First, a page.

On Wednesday morning, November 23rd, the day before Thanksgiving, the local wild turkeys were strutting their stuff across Canyon Heights Blvd from the club.

Apparently confounded by the cyclone fence now surrounding the Kimber Park Open Space, they put on a display in the limited space in front of Art Kimber’s property.

Here they are in action:

Shown below is a view of the Open Space that is normally available to the turkeys. The rolling meadow is the perfect habitat for the turkeys to use as they perform their displays and interact socially.

The fence, which the City had requested be modified or removed immediately in their letter to the owner dated November 10th, 2011, remains up. The impact on the future of the resident deer and turkeys remains to be seen.

In any case the turkeys were not brave enough to show up on Thanksgiving day itself, but can you blame them?

The actual Mission Hills Tennis Club business deal is not what the owner is claiming

In 1976, an agreement was made between the City of Fremont, Shapell Homes, Kimber Park Associates and the homeowners in Kimber Park. This agreement zoned the land where Mission Hills Tennis Club resides, as Private Open Space, with the exception of a recreational facility and/or restaurant.

The result was a wonderful tennis and recreational facility that has benefited not only the Kimber Park residents, but all of Fremont and surrounding communities.

The current owner Sheena Chang and a developer, Steve Saray of Civitaf Corp. seek to overturn the 1976 zoning. We hope that the City Council of Fremont will uphold the 1976 zoning of the land, and not give into these greedy land developers.

From the Kimber Park Sales Brochure:
“Additionally, exceptional planning extends beyond your front door into the total community environment. Kimber Park homes are centered about a 12.7 acre park with a beautiful tree-lined lake next to which a private racquet/swim club is being developed”

Here’s a scan of the development, from the original brochure:

Redwoods, not houses

Original Kimber Park Sales Brochure

This is what the community bought; Sheena Chang purchased Private Open Space.

This is an important moment for the City Council, whether they uphold the agreements made when this development was built or override them for the profit of new developers. It is clear; this property was intended as private open space. The outcome of this decision is a wakeup call for all of us with regard to city politics. Will the City Council members honor agreements, preserve community integrity, or give in to greedy developers?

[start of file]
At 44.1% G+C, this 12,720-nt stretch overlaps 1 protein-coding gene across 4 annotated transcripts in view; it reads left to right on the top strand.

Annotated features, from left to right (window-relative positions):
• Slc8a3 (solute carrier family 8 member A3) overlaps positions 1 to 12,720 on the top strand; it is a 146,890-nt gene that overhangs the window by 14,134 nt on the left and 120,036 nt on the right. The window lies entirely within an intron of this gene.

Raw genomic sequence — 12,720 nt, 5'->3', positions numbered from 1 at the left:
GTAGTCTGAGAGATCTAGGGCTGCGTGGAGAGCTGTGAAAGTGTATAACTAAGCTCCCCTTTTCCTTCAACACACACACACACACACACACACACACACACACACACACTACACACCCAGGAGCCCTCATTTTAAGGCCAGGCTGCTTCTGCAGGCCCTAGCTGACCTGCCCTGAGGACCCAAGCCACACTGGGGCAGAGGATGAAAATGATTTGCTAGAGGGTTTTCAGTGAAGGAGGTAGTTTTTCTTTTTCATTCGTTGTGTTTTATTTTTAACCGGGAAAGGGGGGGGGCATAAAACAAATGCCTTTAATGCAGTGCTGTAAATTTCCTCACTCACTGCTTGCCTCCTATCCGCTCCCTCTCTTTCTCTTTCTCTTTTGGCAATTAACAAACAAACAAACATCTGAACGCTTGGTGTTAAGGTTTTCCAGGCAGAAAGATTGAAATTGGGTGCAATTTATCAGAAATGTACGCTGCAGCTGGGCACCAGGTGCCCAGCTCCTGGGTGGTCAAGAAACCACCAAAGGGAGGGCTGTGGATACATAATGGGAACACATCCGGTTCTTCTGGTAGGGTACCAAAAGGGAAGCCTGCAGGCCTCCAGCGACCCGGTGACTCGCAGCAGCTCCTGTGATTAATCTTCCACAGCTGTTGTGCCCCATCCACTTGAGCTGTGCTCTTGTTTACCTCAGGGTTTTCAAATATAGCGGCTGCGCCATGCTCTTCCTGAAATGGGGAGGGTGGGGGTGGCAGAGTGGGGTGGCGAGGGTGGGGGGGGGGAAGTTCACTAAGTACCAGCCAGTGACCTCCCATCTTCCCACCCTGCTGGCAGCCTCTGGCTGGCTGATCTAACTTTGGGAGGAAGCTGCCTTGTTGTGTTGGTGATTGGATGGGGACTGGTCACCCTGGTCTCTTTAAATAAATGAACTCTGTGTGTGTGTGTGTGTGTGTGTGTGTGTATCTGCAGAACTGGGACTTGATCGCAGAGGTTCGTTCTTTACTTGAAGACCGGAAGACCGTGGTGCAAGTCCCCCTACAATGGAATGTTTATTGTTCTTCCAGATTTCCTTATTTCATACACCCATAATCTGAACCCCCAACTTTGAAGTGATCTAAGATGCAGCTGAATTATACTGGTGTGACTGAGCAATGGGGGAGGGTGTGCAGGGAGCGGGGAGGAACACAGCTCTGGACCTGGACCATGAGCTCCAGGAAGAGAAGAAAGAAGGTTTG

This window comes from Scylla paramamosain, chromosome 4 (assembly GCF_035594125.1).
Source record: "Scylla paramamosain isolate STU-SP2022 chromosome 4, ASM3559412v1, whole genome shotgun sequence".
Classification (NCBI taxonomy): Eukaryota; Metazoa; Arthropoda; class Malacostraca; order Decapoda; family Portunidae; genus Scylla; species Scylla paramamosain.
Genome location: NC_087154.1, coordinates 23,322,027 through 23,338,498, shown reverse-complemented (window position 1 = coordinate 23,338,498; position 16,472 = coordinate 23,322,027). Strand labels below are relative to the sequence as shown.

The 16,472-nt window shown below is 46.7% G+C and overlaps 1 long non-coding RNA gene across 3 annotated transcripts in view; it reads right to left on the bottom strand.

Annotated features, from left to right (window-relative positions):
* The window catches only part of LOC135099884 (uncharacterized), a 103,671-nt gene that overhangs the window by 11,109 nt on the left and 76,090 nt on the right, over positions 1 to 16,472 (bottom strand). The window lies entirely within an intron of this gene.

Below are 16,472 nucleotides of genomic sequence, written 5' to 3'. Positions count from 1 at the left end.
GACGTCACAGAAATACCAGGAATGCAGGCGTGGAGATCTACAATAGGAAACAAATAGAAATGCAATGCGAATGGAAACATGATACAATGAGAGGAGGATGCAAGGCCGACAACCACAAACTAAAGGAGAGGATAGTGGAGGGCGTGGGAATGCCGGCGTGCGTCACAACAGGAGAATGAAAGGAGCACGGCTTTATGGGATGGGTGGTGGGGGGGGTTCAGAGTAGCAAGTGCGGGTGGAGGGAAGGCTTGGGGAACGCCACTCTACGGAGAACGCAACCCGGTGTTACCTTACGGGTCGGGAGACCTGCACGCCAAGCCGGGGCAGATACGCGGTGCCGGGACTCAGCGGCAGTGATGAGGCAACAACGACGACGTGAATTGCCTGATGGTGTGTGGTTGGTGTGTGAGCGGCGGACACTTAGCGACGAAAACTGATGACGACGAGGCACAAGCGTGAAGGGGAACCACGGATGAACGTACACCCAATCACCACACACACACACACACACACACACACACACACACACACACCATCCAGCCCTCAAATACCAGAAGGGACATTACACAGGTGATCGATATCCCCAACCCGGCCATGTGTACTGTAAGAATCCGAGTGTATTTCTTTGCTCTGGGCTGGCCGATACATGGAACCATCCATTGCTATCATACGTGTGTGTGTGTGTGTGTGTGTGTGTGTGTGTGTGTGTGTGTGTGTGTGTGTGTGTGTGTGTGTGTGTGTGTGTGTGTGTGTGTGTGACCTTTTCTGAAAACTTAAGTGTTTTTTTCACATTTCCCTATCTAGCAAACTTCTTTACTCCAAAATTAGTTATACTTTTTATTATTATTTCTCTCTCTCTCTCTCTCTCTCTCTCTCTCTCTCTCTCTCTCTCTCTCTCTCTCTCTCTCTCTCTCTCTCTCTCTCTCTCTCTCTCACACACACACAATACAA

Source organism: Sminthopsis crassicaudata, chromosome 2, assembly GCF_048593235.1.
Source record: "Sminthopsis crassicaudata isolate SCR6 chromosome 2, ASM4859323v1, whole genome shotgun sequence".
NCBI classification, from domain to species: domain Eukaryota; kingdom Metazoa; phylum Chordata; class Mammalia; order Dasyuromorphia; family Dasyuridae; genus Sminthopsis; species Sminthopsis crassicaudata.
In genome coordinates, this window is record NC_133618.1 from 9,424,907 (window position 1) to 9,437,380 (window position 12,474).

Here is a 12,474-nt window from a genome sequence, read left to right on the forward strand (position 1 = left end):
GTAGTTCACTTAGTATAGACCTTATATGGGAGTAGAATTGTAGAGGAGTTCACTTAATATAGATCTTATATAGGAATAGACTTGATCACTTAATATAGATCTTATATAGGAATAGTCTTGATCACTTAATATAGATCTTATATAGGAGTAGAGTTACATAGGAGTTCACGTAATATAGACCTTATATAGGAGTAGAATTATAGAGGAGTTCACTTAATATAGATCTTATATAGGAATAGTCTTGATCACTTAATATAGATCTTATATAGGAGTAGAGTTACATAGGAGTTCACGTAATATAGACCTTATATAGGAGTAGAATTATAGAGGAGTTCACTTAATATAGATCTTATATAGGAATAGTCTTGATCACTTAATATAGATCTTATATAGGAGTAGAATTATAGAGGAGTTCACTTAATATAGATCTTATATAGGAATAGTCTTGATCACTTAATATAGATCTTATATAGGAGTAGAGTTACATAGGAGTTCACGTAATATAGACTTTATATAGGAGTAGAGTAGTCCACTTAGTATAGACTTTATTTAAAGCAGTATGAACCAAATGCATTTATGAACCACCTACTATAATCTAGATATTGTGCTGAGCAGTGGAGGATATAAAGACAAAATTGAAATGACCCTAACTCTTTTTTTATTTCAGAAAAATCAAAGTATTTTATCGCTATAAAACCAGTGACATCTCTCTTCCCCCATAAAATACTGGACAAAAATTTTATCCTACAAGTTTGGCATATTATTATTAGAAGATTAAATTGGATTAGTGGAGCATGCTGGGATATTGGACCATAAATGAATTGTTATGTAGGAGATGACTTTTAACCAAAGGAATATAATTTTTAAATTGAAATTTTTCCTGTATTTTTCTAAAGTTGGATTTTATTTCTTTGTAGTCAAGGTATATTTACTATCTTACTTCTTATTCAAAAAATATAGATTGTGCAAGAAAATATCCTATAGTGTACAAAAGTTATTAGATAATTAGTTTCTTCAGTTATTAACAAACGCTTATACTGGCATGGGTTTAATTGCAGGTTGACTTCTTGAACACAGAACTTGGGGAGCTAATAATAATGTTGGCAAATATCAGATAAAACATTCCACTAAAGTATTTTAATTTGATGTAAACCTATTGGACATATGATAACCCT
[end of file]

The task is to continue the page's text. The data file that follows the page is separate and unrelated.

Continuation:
Attend the Dec. 6th City council Meeting, let the city see your support for preserving this open space.

Laura Fleming

Kevin the maintenance worker

Submitted by Kevin, the college student and maintenance worker (and excellent tennis player!), who like all of the club staff was recently laid off by the club owners on short notice. Kevin sent in this this testimonial from his parent’s house, where he now lives:

1) the club is a place where putting a smile on a members face is an important part of the day. i love coming to the club and opening in the morning, knowing that i can make a difference to someone’s day. while working i enjoy seeing the members coming to play tennis and it always brings a smile to my face when they play.

2) the loss feels like a small community has been taken from me. It has always been a fun place and i enjoyed being there. when mission hills was closed, a part of me was taken away. the club has always been a family place where the members can spend quality time together and have a good quality workout.

3) in terms of the condition of the club, i describe the place as being poorly maintained. even though there are cracks on the ceiling and deteriorating ceiling covers, there was no one coming in to fix it. it could have been a big problem if there was more rain because it could have collapsed. i did my best by sweeping the water off the ceiling so that the ceiling would not soak up the water. also there could be new paint applied to the building because the color is getting dull. the wood on the deck is getting rotten and has not been fixed.

4) i would like to see the club being remodeled by painting the building, putting in new carpet, and fixing the decks. It doesn’t have to be torn down —  but keep the building and actually remodel the building. also the club should continue to be part of the community because mission hills club is not just recreation but a second home to a lot of the members.

Kevin C.